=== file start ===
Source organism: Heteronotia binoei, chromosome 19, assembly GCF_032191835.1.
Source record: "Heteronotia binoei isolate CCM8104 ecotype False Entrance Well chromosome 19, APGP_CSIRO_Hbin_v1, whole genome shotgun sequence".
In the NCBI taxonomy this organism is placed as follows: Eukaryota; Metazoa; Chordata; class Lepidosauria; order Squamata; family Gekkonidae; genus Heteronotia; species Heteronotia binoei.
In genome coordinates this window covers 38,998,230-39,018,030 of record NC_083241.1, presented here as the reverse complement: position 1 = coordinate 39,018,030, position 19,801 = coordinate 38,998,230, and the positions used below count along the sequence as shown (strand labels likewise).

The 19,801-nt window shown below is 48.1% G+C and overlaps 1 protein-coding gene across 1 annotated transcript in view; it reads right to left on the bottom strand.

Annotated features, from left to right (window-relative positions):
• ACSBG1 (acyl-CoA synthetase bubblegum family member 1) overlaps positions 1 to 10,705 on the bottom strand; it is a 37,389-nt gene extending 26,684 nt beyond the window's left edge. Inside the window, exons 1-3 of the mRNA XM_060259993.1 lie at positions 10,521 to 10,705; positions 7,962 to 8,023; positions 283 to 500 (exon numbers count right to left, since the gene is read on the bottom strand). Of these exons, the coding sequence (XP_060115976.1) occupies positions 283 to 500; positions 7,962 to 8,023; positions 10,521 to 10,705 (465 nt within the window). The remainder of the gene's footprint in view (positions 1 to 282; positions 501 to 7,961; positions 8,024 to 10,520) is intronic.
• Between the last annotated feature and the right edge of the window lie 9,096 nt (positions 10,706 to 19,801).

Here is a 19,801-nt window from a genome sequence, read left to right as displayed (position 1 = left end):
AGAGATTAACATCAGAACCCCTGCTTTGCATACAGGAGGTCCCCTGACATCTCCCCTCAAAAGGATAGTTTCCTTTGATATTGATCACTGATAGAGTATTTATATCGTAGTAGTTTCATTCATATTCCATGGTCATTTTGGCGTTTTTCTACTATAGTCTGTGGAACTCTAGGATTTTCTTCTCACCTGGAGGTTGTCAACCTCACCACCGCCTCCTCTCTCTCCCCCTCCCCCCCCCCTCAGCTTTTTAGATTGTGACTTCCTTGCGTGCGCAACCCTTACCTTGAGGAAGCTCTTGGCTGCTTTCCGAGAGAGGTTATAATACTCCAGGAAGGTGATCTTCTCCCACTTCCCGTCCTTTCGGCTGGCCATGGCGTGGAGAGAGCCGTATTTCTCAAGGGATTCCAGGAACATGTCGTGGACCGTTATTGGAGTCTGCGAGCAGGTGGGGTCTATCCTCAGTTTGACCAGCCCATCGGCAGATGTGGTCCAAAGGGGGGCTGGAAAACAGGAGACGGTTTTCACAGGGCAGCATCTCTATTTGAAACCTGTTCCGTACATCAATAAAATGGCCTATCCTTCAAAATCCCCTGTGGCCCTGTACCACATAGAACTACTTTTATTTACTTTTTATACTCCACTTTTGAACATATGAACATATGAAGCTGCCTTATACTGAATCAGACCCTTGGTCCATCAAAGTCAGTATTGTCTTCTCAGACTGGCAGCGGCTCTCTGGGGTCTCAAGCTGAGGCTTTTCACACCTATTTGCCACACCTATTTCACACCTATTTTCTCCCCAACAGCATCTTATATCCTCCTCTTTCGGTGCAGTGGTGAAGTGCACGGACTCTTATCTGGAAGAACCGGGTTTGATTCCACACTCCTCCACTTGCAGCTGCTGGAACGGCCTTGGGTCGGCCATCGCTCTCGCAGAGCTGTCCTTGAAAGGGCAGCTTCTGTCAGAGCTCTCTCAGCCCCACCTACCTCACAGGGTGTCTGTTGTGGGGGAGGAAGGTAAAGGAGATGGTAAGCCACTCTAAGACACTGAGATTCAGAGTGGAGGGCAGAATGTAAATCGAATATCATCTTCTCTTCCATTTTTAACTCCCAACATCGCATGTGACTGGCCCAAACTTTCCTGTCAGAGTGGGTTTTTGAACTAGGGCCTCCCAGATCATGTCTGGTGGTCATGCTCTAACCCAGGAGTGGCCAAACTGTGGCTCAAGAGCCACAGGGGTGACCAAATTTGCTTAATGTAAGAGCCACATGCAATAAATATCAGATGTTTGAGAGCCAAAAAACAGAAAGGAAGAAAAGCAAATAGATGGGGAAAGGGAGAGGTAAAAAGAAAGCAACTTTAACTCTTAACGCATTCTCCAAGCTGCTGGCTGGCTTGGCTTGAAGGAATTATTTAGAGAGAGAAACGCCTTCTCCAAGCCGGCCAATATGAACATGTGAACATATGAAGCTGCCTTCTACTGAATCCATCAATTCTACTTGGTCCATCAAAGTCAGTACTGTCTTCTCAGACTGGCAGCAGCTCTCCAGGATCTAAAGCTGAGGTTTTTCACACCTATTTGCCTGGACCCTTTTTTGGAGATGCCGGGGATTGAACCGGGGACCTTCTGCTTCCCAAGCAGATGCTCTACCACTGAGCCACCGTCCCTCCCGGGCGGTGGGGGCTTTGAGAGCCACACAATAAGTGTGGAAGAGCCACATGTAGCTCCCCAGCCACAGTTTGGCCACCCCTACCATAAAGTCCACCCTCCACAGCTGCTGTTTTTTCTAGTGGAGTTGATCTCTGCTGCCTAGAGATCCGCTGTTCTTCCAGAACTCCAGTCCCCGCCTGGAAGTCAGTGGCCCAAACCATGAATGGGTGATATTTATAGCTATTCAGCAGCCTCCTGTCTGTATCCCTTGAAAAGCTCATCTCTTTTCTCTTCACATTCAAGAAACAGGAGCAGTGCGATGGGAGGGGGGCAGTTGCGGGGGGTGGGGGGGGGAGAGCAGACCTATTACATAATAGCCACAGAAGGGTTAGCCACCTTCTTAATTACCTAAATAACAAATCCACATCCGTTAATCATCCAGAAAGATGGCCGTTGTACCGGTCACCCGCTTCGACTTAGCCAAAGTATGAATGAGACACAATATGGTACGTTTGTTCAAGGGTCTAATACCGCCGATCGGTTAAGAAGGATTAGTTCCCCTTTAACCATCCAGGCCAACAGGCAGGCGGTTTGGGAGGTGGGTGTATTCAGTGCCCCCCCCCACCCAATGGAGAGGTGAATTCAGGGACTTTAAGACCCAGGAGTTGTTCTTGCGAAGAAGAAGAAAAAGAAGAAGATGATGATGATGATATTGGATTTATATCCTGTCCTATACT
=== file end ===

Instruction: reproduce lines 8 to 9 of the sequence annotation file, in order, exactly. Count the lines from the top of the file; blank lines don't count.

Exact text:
• Between the last annotated feature and the right edge of the window lie 9,096 nt (positions 10,706 to 19,801).

Here is a 19,801-nt window from a genome sequence, read left to right as displayed (position 1 = left end):